In 2013, the World Health Assembly endorsed the World Health Organization’s (WHO) Global action plan for the prevention and control of noncommunicable diseases (NCDs) 2013–2020 to achieve a 25% reduction in mortality from NCDs by 2025. WHO’s Global Action Plan is ambitious. In the late 1990s, WHO used its treaty- making powers to address the issue of tobacco use, leading to the Frame-work Convention on Tobacco Control (FCTC). It enabled WHO to have a greater presence at World Trade Organization (WTO) meetings, supporting countries in their efforts to protect their populations against the harms from tobacco. While WHO was present when tobacco trade may conflict with public health concerns, this was not the case in WTO discussions concerning nutrition policy. Even though the Global action plan for the prevention and control of NCDs 2013–2020, fully recognizes the need for action on trade in certain foods and beverages, it was not possible to find any evidence of WHO participation in nutrition-related trade challenges, such as those related to unhealthy food high in salt, fat and sugar, alcohol, soft-drinks and infant milk formulae. The authors suggest that WHO can learn from its past successes in championing tobacco control at the WTO. The lack of a treaty similar to the FCTC for nutrition-related diseases may discourage WHO participation because such absence limits the perceived legitimacy of WHO input. Further investigations are necessary to understand why WHO has yet to comment on food and beverage regulations at WTO’s committee.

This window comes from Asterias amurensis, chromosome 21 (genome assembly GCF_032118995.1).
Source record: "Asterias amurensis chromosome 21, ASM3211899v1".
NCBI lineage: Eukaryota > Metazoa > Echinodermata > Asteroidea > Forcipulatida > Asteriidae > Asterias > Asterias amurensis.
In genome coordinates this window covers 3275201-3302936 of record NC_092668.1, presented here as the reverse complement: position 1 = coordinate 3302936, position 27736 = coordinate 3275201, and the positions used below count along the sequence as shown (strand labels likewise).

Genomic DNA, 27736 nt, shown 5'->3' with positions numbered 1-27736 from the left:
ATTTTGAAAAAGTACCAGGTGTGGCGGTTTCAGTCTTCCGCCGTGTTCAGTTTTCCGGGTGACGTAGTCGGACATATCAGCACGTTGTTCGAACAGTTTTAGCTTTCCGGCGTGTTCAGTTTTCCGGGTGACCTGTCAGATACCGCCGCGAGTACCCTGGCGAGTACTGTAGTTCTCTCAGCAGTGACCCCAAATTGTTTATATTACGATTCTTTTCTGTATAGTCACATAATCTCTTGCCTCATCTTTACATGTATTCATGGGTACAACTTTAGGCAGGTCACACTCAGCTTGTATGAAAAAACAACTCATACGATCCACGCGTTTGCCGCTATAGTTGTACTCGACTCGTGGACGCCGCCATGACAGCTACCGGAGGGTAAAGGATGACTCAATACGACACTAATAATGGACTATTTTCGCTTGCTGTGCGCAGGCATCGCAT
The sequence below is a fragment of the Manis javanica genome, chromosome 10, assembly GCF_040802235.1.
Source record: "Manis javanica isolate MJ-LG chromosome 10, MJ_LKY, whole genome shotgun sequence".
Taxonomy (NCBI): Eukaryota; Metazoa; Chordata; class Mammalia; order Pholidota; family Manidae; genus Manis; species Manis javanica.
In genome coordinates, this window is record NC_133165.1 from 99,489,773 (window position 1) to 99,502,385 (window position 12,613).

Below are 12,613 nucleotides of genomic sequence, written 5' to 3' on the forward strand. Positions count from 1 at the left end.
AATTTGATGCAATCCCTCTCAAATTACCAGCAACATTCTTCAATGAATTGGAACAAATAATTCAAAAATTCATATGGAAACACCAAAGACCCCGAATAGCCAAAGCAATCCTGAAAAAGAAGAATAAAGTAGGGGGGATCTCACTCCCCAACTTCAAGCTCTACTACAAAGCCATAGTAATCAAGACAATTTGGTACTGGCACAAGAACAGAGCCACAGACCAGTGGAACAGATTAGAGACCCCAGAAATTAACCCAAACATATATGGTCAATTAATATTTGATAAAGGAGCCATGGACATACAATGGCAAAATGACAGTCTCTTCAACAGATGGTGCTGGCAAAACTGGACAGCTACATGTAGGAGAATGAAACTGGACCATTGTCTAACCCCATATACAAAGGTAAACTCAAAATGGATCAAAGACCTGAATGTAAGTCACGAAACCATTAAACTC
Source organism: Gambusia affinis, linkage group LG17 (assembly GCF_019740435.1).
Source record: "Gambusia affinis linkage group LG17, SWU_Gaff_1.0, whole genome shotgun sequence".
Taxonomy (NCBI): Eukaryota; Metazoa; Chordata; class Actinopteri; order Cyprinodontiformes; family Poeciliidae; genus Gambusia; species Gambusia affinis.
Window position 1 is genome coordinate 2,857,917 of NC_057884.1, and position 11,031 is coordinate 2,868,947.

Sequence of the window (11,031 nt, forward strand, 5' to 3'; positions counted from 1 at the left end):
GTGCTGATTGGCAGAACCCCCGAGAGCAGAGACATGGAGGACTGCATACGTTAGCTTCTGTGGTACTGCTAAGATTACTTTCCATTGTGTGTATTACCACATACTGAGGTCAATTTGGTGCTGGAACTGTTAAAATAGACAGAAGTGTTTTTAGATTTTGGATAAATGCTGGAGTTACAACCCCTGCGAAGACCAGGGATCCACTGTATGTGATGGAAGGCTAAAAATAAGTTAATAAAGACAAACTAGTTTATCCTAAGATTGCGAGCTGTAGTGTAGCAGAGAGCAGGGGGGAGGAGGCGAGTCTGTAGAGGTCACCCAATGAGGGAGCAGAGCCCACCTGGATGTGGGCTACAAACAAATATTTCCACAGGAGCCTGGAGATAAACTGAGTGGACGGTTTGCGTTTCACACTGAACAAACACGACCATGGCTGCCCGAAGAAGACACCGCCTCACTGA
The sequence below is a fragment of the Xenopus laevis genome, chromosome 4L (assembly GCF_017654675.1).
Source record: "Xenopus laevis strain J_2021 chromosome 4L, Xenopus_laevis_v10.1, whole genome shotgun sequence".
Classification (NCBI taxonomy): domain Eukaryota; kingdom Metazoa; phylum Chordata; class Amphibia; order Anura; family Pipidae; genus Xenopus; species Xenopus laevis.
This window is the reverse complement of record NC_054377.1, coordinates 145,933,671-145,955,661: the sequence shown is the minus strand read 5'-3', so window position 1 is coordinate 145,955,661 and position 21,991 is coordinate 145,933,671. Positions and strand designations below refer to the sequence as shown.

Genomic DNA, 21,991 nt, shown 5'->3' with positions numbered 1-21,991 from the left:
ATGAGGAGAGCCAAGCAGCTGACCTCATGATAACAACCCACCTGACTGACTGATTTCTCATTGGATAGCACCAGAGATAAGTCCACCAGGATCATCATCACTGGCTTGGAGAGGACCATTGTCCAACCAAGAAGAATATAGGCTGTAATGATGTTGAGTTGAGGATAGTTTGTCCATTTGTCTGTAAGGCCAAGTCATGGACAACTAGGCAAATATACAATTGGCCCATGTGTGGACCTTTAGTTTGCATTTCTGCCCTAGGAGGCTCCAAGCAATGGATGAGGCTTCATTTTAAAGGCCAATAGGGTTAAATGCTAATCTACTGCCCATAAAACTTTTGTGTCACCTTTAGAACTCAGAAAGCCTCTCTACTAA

Human rights lawyers are reported to be preparing to bring a landmark case against British American Tobacco on behalf of hundreds of children and their families forced by poverty wages to work in conditions of gruelling hard labour in the fields of Malawi. Leigh Day’s lawyers are seeking compensation for more than 350 child labourers and their parents in the high court in London, arguing that the British company is guilty of “unjust enrichment”. Leigh Day says it anticipates the number of child labourer claimants to rise as high as 15 000. While BAT claims it has told farmers not to use their children as unpaid labour, the lawyers say the families cannot afford to work their fields, because they receive so little money for their crop. Many of the families are from Phalombe, one of the poorest regions in the south of the country. Children as young as three are involved in tobacco farming, the letter of claim says, often during harvest when the work can be especially hazardous. Children are particularly vulnerable to the effects of toxic pesticides, fertiliser and green tobacco sickness, from nicotine absorption while handling the leaves. Symptoms include breathing difficulties, cramps and vomiting. BAT is one of the most profitable companies in the world, making an operating profit last year of £9.3bn on sales of £24.5bn. Like other big tobacco companies, it has distanced itself from the farmers by commissioning a separate company to buy a stipulated amount of tobacco leaf each year.